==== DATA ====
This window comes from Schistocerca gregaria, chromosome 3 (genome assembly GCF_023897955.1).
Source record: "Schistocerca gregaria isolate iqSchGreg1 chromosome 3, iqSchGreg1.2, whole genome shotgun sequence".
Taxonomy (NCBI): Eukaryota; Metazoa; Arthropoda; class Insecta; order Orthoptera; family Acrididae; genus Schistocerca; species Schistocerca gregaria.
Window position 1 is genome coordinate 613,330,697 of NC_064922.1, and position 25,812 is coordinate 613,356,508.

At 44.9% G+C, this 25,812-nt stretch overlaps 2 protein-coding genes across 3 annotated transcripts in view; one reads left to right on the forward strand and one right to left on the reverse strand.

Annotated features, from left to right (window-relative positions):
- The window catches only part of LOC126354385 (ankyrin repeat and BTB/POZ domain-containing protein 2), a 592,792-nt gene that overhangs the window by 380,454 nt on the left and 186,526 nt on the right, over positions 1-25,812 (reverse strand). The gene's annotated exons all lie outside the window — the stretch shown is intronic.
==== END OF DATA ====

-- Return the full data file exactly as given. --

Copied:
This window comes from Schistocerca gregaria, chromosome 3 (genome assembly GCF_023897955.1).
Source record: "Schistocerca gregaria isolate iqSchGreg1 chromosome 3, iqSchGreg1.2, whole genome shotgun sequence".
Taxonomy (NCBI): Eukaryota; Metazoa; Arthropoda; class Insecta; order Orthoptera; family Acrididae; genus Schistocerca; species Schistocerca gregaria.
Window position 1 is genome coordinate 613,330,697 of NC_064922.1, and position 25,812 is coordinate 613,356,508.

At 44.9% G+C, this 25,812-nt stretch overlaps 2 protein-coding genes across 3 annotated transcripts in view; one reads left to right on the forward strand and one right to left on the reverse strand.

Annotated features, from left to right (window-relative positions):
- The window catches only part of LOC126354385 (ankyrin repeat and BTB/POZ domain-containing protein 2), a 592,792-nt gene that overhangs the window by 380,454 nt on the left and 186,526 nt on the right, over positions 1-25,812 (reverse strand). The gene's annotated exons all lie outside the window — the stretch shown is intronic.